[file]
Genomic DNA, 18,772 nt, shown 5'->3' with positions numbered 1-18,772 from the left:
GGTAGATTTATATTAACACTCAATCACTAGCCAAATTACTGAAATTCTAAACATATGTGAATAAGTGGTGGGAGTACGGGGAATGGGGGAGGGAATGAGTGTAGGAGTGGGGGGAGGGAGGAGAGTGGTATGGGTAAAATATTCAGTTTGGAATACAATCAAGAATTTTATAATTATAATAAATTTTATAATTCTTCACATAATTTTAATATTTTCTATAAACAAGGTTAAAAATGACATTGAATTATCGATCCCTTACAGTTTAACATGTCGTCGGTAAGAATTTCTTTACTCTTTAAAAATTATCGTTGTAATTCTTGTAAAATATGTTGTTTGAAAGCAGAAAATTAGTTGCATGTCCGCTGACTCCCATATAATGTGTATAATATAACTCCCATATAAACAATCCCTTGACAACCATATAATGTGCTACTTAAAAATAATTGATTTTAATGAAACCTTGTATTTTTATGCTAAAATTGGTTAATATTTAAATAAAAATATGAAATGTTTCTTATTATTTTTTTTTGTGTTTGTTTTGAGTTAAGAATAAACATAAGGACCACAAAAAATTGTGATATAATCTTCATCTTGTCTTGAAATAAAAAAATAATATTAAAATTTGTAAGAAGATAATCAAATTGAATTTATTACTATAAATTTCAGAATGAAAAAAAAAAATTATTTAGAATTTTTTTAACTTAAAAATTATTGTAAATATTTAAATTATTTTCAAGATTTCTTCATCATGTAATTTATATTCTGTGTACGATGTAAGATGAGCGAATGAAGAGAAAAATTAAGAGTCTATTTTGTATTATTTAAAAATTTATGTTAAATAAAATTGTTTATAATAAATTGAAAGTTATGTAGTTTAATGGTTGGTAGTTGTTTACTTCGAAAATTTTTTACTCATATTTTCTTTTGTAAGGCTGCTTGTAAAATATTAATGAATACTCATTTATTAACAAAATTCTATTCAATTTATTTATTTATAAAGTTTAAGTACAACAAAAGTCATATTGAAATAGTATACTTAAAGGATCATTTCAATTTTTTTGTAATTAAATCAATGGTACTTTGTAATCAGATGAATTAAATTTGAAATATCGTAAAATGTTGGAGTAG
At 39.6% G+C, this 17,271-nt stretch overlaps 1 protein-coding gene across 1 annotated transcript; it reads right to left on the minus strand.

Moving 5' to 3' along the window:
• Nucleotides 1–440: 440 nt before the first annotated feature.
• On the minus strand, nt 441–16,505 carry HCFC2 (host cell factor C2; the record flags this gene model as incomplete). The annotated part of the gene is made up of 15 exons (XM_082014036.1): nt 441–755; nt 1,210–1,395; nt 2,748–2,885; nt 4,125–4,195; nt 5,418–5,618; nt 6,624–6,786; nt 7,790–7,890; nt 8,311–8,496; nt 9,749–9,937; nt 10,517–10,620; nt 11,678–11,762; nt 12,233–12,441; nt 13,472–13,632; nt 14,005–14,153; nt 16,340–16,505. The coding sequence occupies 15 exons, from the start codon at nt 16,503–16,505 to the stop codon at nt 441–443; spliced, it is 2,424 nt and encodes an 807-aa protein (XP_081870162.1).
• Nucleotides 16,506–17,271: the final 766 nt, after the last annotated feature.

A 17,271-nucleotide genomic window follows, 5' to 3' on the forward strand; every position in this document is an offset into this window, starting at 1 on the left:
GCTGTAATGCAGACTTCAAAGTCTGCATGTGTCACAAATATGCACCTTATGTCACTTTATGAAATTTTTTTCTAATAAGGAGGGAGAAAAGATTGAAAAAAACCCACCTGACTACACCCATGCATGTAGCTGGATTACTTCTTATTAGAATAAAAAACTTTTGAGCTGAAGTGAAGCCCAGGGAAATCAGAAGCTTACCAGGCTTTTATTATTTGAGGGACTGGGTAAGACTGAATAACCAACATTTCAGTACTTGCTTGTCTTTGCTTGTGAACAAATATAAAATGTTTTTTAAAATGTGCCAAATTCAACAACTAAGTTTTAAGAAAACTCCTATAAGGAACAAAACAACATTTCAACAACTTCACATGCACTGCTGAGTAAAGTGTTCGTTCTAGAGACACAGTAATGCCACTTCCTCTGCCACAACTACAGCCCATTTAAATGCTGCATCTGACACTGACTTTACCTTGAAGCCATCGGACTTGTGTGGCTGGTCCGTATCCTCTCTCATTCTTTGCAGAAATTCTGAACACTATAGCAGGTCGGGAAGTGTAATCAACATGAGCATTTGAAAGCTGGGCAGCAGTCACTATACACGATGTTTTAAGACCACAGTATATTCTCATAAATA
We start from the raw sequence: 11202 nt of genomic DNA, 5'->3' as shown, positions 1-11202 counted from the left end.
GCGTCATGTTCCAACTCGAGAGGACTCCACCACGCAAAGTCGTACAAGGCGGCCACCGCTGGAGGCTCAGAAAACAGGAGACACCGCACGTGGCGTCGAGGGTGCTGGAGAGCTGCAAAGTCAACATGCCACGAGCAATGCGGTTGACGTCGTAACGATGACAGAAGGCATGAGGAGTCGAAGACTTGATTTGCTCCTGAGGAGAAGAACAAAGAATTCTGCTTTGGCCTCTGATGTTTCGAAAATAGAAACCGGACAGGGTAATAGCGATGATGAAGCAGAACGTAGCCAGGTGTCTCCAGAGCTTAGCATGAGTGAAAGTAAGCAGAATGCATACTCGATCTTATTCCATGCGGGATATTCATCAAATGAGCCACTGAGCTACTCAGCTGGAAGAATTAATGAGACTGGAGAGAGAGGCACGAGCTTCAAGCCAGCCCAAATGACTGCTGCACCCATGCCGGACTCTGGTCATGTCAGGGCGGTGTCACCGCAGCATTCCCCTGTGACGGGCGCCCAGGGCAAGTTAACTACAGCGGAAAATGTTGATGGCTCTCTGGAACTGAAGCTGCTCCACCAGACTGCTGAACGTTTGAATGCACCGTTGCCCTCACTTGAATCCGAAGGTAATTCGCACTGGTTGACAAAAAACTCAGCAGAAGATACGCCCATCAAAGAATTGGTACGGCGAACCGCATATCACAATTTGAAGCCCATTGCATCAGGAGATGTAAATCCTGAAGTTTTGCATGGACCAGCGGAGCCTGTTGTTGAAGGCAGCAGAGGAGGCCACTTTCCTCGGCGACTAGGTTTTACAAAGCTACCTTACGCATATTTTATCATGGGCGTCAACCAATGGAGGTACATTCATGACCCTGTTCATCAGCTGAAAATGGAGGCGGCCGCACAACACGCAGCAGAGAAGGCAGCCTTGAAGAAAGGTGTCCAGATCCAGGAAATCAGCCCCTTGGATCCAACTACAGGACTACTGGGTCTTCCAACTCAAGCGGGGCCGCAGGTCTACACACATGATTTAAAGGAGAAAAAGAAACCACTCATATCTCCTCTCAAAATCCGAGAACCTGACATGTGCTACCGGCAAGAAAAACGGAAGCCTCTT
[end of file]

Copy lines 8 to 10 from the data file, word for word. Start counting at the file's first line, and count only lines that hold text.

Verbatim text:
A 17,271-nucleotide genomic window follows, 5' to 3' on the forward strand; every position in this document is an offset into this window, starting at 1 on the left:
GCTGTAATGCAGACTTCAAAGTCTGCATGTGTCACAAATATGCACCTTATGTCACTTTATGAAATTTTTTTCTAATAAGGAGGGAGAAAAGATTGAAAAAAACCCACCTGACTACACCCATGCATGTAGCTGGATTACTTCTTATTAGAATAAAAAACTTTTGAGCTGAAGTGAAGCCCAGGGAAATCAGAAGCTTACCAGGCTTTTATTATTTGAGGGACTGGGTAAGACTGAATAACCAACATTTCAGTACTTGCTTGTCTTTGCTTGTGAACAAATATAAAATGTTTTTTAAAATGTGCCAAATTCAACAACTAAGTTTTAAGAAAACTCCTATAAGGAACAAAACAACATTTCAACAACTTCACATGCACTGCTGAGTAAAGTGTTCGTTCTAGAGACACAGTAATGCCACTTCCTCTGCCACAACTACAGCCCATTTAAATGCTGCATCTGACACTGACTTTACCTTGAAGCCATCGGACTTGTGTGGCTGGTCCGTATCCTCTCTCATTCTTTGCAGAAATTCTGAACACTATAGCAGGTCGGGAAGTGTAATCAACATGAGCATTTGAAAGCTGGGCAGCAGTCACTATACACGATGTTTTAAGACCACAGTATATTCTCATAAATA
We start from the raw sequence: 11202 nt of genomic DNA, 5'->3' as shown, positions 1-11202 counted from the left end.